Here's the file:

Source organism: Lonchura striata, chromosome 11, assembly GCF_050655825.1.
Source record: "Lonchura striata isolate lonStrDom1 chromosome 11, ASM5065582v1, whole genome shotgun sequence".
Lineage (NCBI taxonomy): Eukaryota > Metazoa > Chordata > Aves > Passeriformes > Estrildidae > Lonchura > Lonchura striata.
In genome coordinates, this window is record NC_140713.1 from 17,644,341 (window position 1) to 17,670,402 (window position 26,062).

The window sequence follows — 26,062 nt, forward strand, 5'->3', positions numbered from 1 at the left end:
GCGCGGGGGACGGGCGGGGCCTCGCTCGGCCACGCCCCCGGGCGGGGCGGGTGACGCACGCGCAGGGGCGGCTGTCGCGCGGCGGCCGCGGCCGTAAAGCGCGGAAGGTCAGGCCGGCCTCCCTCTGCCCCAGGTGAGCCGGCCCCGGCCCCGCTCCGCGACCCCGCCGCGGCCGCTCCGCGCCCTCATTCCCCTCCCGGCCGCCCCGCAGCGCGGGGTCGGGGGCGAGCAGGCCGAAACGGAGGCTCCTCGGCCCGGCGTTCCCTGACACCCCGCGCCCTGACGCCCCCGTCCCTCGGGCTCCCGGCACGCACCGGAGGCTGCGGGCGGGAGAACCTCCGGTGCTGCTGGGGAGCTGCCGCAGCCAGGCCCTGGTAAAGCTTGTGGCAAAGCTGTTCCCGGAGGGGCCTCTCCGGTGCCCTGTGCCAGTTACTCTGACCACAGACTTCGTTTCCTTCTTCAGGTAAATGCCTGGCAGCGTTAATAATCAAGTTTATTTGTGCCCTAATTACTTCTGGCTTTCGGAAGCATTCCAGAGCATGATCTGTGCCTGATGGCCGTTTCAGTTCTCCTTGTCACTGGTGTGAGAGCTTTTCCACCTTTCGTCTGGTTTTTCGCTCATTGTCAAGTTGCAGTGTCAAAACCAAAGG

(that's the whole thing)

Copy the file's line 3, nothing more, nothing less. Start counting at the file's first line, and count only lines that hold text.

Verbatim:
Lineage (NCBI taxonomy): Eukaryota > Metazoa > Chordata > Aves > Passeriformes > Estrildidae > Lonchura > Lonchura striata.